Khaled Abdullah / Reuters
Supporters of ousted President Mohammed Morsi perform Friday prayers at Rabaa Adawiya square in Cairo.
CAIRO – Supporters of ousted Egyptian President Mohammed Morsi called for one million people to march on Friday to demand his reinstatement.
The Egypt National Alliance to Support Legitimacy was behind the rally in support of the Muslim Brotherhood-backed ex-leader, who was removed from office by the country’s military on July 3.
However, a rival group called for an evening rally in support of the new interim government, raising the prospect of violence in Cairo.
Morsi is believed to be held at the Republican Guard compound in Cairo, where dozens of his supporters were killed on Monday as they demonstrated outside.
"It's a very hard time for Egyptians, to see footage of blood and violence during the holy month of Ramadan, and everyone I speak to says the same thing," Fateh Ali, a 54-year-old civil servant in Cairo, told Reuters.
"I really hope the situation gets resolved soon. I don't think we can afford this economically or psychologically."
Also on Friday, the U.S. State Department said -- for the first time in public -- that it agreed with a call from Germany's foreign minister for Morsi to be released.
Asked if the United States agreed with Germany's call, State Department spokeswoman Jen Psaki told reporters, "We do agree."
In separate violence, a police officer was killed and a soldier injured in an attack on an armored vehicle in Arish, in the Sinai region, local media reported.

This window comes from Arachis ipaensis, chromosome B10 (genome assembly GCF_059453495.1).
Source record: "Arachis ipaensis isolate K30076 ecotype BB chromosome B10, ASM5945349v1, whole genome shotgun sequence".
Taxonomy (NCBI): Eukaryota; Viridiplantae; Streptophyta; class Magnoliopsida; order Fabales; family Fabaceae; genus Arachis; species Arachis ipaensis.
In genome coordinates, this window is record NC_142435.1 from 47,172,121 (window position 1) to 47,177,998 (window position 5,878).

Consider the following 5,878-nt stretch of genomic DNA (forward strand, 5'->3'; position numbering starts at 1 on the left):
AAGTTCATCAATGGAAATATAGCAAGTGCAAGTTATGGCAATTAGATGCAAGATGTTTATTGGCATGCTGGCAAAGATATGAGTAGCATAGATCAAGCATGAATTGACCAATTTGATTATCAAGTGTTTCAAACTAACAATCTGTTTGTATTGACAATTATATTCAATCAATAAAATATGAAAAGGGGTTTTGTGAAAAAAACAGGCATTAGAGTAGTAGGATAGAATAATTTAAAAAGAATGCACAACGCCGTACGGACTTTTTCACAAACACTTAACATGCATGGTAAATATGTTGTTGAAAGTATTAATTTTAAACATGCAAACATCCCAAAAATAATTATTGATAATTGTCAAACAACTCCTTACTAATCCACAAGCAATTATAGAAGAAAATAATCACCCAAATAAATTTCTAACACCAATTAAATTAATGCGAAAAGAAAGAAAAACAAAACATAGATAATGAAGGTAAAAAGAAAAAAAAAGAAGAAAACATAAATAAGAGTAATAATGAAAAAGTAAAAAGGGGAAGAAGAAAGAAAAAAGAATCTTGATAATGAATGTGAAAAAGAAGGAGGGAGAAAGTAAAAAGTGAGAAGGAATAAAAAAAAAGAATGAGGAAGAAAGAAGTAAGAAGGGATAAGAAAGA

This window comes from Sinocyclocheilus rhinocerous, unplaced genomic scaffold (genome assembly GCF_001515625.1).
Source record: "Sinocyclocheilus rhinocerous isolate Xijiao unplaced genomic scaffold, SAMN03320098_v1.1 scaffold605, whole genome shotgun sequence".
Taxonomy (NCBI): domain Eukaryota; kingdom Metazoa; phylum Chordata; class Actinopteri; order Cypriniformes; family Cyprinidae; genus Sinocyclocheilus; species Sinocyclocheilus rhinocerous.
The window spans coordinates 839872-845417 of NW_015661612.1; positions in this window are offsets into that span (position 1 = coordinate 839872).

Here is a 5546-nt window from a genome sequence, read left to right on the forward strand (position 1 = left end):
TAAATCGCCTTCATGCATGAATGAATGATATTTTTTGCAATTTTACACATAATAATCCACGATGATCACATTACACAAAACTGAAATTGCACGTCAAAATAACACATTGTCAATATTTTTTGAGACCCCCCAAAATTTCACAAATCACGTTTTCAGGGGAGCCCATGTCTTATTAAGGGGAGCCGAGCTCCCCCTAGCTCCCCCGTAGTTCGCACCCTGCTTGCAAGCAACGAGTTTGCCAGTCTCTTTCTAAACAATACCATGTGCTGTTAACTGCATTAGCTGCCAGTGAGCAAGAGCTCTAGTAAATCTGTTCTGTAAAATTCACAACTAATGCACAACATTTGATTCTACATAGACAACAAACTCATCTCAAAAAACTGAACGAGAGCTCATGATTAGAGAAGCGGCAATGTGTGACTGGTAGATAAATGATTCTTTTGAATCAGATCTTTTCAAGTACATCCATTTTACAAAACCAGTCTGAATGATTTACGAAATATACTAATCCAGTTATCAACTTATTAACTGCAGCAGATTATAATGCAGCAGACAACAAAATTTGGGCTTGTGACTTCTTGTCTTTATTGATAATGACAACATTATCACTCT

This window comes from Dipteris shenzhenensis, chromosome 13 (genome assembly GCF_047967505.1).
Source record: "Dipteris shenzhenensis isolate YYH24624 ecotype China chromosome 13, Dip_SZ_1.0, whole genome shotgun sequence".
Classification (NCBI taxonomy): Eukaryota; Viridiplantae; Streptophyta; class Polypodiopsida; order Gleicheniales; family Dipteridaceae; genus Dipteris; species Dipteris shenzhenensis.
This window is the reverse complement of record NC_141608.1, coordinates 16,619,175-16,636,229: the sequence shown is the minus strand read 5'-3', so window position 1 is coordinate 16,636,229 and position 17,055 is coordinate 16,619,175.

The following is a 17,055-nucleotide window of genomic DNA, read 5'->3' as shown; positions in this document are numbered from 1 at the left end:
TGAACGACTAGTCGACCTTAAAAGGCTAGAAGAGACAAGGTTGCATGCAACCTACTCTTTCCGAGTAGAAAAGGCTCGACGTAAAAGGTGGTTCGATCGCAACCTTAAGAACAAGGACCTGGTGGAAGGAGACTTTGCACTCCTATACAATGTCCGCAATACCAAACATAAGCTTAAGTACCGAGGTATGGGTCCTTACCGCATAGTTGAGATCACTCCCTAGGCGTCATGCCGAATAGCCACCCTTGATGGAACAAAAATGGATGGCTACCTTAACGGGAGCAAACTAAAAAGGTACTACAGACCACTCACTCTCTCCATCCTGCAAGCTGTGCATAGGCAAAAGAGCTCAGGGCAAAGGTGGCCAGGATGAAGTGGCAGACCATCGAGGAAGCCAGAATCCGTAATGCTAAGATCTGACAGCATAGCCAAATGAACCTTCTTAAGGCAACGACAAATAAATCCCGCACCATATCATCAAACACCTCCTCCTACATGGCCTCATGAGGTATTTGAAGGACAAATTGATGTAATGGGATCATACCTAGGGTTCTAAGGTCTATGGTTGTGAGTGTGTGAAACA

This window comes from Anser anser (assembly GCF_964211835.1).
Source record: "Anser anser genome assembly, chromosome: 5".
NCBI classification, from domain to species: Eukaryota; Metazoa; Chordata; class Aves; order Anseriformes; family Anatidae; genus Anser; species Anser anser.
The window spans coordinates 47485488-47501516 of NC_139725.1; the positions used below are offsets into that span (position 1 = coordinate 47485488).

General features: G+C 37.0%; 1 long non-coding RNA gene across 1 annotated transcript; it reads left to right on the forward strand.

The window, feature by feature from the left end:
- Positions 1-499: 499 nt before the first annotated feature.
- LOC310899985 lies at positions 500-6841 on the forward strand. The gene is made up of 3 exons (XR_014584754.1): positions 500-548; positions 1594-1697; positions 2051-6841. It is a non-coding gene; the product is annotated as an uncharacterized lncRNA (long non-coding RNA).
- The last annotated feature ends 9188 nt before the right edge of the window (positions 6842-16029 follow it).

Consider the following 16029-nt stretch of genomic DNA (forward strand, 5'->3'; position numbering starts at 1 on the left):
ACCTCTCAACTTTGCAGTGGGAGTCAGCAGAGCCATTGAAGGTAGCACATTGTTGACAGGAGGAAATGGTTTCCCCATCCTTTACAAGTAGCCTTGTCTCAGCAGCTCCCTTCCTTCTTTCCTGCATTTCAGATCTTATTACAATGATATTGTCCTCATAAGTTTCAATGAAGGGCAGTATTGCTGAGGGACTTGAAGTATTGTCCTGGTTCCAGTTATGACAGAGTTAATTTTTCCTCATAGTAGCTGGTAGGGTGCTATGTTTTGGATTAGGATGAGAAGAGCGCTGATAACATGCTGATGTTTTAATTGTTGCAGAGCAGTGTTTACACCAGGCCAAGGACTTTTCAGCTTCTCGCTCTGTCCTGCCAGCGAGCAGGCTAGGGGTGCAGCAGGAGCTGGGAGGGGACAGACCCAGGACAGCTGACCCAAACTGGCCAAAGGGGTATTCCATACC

The state news agency also reported that three Palestinians had been arrested in Sinai during which it said where attempts to attack “vital installations”.
Meanwhile, Egypt's interim prime minister said Friday he will start contacting candidates for cabinet ministries on Sunday and Monday with a view to having the Cabinet sworn in by the end of next week, according to Reuters.
Hazem el-Beblawi, a liberal economist and former finance minister, was chosen to lead the interim Cabinet following the removal of Morsi, an Islamist who was democratically elected in 2012.
U.S. aid to Egypt is under review in the wake of last week’s military-backed power shift. “Given the events of last week, the president has directed relevant departments and agencies to review our assistance to the government of Egypt," the Pentagon said in a statement Thursday.
President Barack Obama has been under pressure from lawmakers, including Sen. John McCain, who say the U.S. should not be supporting what is regarded by supporters of Morsi – and countries including Turkey - as a coup.
U.S. law requires that aid be cut off to a country that undergoes a military coup, but Western leaders have stopped short of declaring the July 3 transition a coup.
NBC News' Alastair Jamieson and Reuters contributed to this report.
First published July 12 2013, 5:22 PM